Researchers note that because transport decision making is context specific and the radius changes based on relative location of centers to each other and treatment times at the centers, model inputs need to be customized regionally, which has potential implications for current accreditation standards and time metrics for quality stroke care. Areas where both transport options produce near-equivalent outcomes may be treated differently based on jurisdiction, economics, staffing and/or redundancy in resources. Changes in technology, treatment paradigms or the use of mobile stroke units may affect stroke care, and as further data become available, the models can be updated. For jurisdictional planning, health systems should evaluate several scenarios including nonoptimal driving conditions before deciding on a transport strategy. The decision making for prehospital transport can be modeled utilizing existing clinical trial data, which can then be adapted to changing realities.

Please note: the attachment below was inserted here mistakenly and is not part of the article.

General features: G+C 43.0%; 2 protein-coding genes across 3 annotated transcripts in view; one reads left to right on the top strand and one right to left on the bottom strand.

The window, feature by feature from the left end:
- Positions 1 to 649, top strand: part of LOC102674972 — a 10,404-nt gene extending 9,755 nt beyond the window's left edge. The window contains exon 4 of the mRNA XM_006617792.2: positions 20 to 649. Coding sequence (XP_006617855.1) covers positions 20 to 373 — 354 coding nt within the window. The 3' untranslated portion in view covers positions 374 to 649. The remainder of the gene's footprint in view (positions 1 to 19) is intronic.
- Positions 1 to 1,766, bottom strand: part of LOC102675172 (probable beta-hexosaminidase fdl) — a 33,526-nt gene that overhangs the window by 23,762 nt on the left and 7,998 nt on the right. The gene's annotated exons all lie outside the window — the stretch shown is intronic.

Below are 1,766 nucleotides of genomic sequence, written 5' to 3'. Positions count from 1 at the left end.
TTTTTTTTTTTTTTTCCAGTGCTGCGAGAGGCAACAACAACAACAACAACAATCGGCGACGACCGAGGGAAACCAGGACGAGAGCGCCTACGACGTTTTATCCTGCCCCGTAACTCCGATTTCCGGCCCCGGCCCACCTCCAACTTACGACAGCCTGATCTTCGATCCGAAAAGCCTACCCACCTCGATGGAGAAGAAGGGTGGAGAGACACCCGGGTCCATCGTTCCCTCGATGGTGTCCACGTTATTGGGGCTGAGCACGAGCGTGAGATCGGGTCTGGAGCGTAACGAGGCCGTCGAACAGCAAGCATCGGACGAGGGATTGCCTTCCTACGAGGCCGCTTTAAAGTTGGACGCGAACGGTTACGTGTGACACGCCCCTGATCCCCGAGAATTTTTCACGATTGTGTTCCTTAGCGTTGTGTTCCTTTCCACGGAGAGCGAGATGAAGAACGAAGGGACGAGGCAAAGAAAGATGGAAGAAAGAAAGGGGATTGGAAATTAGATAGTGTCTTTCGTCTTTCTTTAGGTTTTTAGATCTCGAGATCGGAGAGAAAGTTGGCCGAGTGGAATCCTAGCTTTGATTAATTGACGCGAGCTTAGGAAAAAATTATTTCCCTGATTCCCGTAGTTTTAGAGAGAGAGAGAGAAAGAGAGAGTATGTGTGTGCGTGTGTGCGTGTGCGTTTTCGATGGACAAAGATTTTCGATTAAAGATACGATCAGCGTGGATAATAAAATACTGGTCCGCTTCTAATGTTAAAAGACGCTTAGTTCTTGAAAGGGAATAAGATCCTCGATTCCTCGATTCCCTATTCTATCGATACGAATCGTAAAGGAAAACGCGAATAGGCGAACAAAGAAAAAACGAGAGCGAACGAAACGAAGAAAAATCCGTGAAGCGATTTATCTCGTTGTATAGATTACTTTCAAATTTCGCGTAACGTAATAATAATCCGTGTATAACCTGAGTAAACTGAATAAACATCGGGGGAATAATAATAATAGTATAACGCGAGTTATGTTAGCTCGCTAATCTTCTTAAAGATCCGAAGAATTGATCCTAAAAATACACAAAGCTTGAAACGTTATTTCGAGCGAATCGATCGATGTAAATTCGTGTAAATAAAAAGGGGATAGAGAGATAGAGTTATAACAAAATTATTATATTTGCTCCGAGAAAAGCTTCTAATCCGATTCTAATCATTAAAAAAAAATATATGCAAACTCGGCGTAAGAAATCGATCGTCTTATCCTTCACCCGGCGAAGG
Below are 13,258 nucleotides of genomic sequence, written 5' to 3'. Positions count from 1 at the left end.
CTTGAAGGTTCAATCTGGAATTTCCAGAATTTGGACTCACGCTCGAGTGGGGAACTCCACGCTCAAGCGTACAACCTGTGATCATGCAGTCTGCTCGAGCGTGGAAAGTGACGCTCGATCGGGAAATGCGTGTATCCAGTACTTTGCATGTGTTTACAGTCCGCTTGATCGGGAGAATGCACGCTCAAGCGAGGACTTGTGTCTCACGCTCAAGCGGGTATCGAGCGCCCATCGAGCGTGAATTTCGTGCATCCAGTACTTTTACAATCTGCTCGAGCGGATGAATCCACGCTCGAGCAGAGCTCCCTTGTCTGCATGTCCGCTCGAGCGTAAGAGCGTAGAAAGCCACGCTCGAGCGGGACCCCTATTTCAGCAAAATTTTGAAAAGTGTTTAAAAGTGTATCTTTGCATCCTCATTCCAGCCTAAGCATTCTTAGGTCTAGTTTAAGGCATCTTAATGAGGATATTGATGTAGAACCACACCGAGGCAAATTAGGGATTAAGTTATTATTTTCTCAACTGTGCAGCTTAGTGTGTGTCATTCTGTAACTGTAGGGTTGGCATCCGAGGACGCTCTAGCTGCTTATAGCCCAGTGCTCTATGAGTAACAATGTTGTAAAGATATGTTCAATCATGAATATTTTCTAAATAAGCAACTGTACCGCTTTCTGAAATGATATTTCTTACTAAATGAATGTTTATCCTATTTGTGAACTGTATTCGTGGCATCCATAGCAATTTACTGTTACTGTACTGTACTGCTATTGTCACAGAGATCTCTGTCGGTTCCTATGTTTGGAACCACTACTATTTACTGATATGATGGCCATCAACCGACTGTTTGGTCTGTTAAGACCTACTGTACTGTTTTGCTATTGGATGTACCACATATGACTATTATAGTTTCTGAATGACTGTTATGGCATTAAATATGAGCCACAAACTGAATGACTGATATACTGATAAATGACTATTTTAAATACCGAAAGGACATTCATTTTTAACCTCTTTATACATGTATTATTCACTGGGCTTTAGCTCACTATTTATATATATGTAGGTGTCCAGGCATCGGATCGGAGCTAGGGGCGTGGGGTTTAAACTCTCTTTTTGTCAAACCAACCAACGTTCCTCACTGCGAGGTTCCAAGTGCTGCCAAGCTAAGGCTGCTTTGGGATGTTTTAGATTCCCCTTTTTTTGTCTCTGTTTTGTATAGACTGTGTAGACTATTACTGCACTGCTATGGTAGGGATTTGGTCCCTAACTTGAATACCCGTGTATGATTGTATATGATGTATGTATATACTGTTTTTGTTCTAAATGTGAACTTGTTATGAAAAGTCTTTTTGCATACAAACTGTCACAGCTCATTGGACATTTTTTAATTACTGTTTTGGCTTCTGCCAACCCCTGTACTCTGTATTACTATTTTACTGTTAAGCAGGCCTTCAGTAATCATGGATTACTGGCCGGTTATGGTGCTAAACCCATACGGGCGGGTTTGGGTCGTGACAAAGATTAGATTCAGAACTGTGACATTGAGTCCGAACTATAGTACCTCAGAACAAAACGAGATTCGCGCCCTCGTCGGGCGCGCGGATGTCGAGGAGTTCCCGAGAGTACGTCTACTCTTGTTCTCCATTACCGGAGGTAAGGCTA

Holodinsky J, Williamson T, Demchuk A, et al. Modeling Stroke Patient Transport for All Patients With Suspected Large-Vessel Occlusion. JAMA Neurology. 2018.